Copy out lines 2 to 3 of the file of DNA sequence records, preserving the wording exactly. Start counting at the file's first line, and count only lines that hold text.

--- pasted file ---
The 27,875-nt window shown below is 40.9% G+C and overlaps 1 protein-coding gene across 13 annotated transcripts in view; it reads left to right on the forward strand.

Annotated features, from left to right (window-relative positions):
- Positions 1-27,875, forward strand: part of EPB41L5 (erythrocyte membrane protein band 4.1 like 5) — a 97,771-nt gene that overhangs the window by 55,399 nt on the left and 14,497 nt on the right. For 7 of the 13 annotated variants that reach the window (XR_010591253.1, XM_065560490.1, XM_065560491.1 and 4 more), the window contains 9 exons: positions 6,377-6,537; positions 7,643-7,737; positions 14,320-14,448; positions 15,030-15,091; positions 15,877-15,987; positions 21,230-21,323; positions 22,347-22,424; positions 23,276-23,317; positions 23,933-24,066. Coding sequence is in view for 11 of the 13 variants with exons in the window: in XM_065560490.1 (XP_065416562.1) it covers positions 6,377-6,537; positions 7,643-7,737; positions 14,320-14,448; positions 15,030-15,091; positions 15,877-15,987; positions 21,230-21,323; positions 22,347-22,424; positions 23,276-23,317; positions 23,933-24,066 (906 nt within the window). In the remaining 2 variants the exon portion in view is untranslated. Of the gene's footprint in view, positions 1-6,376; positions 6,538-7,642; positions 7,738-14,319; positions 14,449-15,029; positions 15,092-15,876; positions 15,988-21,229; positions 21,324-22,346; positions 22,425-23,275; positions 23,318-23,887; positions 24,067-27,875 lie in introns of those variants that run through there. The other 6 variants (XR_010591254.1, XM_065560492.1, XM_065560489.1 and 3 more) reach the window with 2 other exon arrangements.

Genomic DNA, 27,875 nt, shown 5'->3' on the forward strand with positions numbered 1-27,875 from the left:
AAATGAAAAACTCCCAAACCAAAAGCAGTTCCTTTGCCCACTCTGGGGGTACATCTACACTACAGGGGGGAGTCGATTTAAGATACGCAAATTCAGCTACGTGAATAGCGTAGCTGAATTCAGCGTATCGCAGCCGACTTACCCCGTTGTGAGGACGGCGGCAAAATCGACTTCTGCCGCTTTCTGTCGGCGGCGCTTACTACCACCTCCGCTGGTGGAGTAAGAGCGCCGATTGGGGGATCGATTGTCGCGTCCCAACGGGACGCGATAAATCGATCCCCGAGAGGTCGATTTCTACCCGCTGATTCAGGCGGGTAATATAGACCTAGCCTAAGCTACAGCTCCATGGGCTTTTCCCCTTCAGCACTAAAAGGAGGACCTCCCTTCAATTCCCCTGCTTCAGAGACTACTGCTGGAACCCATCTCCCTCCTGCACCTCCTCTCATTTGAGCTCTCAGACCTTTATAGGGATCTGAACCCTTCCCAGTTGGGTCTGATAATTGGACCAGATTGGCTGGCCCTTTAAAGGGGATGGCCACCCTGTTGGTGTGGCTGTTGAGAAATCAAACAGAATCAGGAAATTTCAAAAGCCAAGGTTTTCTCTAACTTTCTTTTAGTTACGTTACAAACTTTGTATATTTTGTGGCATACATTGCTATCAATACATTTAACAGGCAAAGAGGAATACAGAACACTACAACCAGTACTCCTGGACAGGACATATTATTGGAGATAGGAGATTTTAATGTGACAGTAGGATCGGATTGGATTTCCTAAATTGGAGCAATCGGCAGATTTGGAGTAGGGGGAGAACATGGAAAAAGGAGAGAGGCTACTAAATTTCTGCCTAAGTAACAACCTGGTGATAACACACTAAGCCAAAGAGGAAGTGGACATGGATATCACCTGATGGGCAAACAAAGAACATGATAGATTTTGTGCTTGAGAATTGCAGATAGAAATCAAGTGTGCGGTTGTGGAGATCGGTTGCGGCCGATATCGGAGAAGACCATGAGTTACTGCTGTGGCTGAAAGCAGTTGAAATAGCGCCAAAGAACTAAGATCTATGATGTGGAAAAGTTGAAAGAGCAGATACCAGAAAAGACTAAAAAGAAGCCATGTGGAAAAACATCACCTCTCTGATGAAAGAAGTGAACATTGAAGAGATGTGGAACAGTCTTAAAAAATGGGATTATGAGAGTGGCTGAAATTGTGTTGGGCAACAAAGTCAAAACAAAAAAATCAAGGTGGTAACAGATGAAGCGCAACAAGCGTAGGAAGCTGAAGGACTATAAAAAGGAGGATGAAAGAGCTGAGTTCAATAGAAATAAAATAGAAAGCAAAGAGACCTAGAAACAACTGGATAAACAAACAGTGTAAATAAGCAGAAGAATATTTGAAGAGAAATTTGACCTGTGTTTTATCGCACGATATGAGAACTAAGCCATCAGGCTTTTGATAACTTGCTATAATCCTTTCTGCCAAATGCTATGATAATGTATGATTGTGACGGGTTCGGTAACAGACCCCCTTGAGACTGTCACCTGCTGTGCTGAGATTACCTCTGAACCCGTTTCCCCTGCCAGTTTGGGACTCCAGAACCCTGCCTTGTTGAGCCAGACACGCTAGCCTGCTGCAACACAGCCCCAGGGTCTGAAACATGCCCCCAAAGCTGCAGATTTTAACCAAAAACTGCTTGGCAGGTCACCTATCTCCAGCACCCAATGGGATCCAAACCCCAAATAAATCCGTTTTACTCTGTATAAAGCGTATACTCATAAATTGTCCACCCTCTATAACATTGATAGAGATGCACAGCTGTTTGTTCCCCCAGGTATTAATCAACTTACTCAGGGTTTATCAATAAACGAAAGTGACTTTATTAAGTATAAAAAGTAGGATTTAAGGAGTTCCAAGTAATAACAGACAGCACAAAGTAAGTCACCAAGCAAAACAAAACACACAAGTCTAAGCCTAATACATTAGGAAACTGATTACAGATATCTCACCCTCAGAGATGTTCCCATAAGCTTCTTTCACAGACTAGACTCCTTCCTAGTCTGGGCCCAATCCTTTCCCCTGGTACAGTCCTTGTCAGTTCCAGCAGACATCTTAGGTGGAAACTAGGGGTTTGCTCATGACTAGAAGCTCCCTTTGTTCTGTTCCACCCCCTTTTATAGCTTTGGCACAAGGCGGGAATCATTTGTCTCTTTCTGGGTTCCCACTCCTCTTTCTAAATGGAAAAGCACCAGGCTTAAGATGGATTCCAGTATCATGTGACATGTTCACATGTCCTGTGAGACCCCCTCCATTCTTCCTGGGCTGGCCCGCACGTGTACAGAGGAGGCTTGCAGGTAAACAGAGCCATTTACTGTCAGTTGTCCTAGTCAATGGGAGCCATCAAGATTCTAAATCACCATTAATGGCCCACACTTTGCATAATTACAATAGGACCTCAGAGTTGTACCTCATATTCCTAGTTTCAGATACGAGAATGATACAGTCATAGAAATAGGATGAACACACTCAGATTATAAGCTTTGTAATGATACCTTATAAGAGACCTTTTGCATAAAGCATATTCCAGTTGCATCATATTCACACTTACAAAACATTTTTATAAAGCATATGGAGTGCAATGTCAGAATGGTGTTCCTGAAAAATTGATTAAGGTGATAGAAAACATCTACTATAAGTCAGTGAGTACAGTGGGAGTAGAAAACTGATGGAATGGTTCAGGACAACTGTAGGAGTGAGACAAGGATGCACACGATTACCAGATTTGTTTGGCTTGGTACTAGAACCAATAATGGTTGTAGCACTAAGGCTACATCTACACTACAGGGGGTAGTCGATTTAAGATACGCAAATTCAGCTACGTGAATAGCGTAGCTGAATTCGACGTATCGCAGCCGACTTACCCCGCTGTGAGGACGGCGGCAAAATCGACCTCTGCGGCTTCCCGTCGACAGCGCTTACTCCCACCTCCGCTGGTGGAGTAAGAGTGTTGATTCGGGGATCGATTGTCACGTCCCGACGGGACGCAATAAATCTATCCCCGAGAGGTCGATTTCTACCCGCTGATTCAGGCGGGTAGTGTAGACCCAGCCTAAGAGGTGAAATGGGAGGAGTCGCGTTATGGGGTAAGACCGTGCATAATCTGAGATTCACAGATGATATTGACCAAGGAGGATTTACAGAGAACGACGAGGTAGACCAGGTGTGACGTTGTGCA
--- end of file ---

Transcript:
Annotated features, from left to right (window-relative positions):
- Positions 1-27,875, forward strand: part of EPB41L5 (erythrocyte membrane protein band 4.1 like 5) — a 97,771-nt gene that overhangs the window by 55,399 nt on the left and 14,497 nt on the right. For 7 of the 13 annotated variants that reach the window (XR_010591253.1, XM_065560490.1, XM_065560491.1 and 4 more), the window contains 9 exons: positions 6,377-6,537; positions 7,643-7,737; positions 14,320-14,448; positions 15,030-15,091; positions 15,877-15,987; positions 21,230-21,323; positions 22,347-22,424; positions 23,276-23,317; positions 23,933-24,066. Coding sequence is in view for 11 of the 13 variants with exons in the window: in XM_065560490.1 (XP_065416562.1) it covers positions 6,377-6,537; positions 7,643-7,737; positions 14,320-14,448; positions 15,030-15,091; positions 15,877-15,987; positions 21,230-21,323; positions 22,347-22,424; positions 23,276-23,317; positions 23,933-24,066 (906 nt within the window). In the remaining 2 variants the exon portion in view is untranslated. Of the gene's footprint in view, positions 1-6,376; positions 6,538-7,642; positions 7,738-14,319; positions 14,449-15,029; positions 15,092-15,876; positions 15,988-21,229; positions 21,324-22,346; positions 22,425-23,275; positions 23,318-23,887; positions 24,067-27,875 lie in introns of those variants that run through there. The other 6 variants (XR_010591254.1, XM_065560492.1, XM_065560489.1 and 3 more) reach the window with 2 other exon arrangements.